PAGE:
Mental Health and Your Eyes

May 24, 2024
The ocular impact of stress may range from mild discomfort to severe, debilitating vision loss.
Caring for Your Eyes-Mental Health

Everyone is familiar with stress but not everyone is aware of the impact it can have on eyes and vision. Stress is a physical, mental or emotional reaction caused by a change that interferes with the body’s normal equilibrium.

How does stress impact the body?

When anxious, frightened, or stressed, the body will start producing hormones like adrenaline, which speeds up your heart rate, boosts your metabolisms and your brain will direct more blood to essential functions like your internal organs and less blood to your extremities.

Thus, your eyes can suffer because your brain will cause your pupils to dilate. Essentially, your body thinks this response will get more light into your eyes so you can see any potential threats more clearly.

When does stress begin to impact the eye?

When you’re stressed out for a long time, the constant dilation makes you sensitive to light and can cause serious strain on your eyes. Plus, the tension you feel will cause the muscles in and around your eyes to tighten – creating a feeling of soreness or twitching.

Some stress-related eye problems include:

  • Twitching in your eye or eyelid, in some cases this is myokymia.
    • Myokymia is thought to be brought on by stress and it usually involves the lower eyelid twitching uncontrollably. Click here to learn more.
  • Flashing or sparkling lights, darkening of vision centrally or peripherally could be a migraine with aura.
    • Stress, hormonal triggers in women, allergies and more can cause a migraine with aura. An eye exam by a doctor of optometry is necessary to rule out other causes of flashing light in vision, such as a retinal tear or detachment, or damage inside the eye. Click here to learn more.

If you ever experience an intense headache coupled with a blind spot in the central area of vision, or peripheral (side) vision, in one eye that lasts less than 60 minutes – this is an ocular migraine that should be treated by a doctor of optometry as soon as possible. An ocular migraine can mimic other serious conditions, so it’s vital to see an eye doctor to assess the reduced blood flow or spasms of blood vessels in the retina or behind the eye. Click here to learn more.

Other symptoms that signify that your stress is boiling over and impacting your vision include:

  • Blurred vision
  • Double vision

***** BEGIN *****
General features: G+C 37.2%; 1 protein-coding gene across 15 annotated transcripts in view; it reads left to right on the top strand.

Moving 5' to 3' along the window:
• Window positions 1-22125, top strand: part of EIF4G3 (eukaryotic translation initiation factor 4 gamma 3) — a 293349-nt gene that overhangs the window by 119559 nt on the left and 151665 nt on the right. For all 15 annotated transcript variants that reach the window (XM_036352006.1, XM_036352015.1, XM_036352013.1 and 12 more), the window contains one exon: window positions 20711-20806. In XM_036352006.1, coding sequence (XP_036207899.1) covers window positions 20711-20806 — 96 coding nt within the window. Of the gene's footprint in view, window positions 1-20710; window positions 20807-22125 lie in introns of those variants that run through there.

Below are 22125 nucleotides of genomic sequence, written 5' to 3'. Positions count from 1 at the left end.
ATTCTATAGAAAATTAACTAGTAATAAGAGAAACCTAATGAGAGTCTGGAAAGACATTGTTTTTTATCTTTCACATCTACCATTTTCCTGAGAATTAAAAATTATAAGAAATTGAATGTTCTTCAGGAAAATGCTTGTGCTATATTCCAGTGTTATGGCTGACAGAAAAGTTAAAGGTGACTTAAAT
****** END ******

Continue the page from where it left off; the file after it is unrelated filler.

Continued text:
• Eye strain/stress
  • Eyelid twitching and spasms
  • Eye floaters
  • Sensitivity to light
  • Dry eyes
  • Excessive tearing

What do I do now?

To combat the effects of stress, the AOA recommends patients try out basic remedies to lower their stress level. Exercising, getting a full eight hours of sleep at night, eating a healthy diet, spending more time outdoors, and meditation are great ways to relieve stress.

But, of course, that’s easier said than done. Remember that your doctor of optometry is there to help you champion your health by finding the right treatment plan for you. From vision therapy, special glasses or contact lens prescriptions to dry eye treatments, doctors of optometry have so many tools at their disposal to determine what helps you live your best life.

If any of the above symptoms continue to persist, visit your eye doctor for immediate attention. Detecting and treating problems early can help maintain good vision for the rest of your life.

To find a local AOA doctor of optometry, visit the doctor locator.

Could computer vision syndrome or digital eye strain be a factor?

According to Mental Health America, exposure to a constant news cycle can cause anxiety about what lies ahead and social media can cause depression as well as reduced self-esteem. With almost one in three people in the U.S. exposed to seven or more hours of screen time each day, it’s not uncommon for many individuals experience eye discomfort and vision problems.

Put it all together and there’s a chance that your stress is stemming from being plugged in. In this digital age, there’s ways to practice healthier screen time and take care of our eyes.

The most common symptoms associated with CVS or digital eyestrain are:

  • Eyestrain.
  • Headaches.
  • Blurred vision.
  • Dry eyes.
  • Neck and shoulder pain.

Solutions to digital screen-related vision problems are varied and can usually be alleviated by obtaining regular eye care and making changes in how the screen is viewed. Learn more about how to alleviate symptoms.

Find a Doctor of Optometry

Find a Doctor of Optometry

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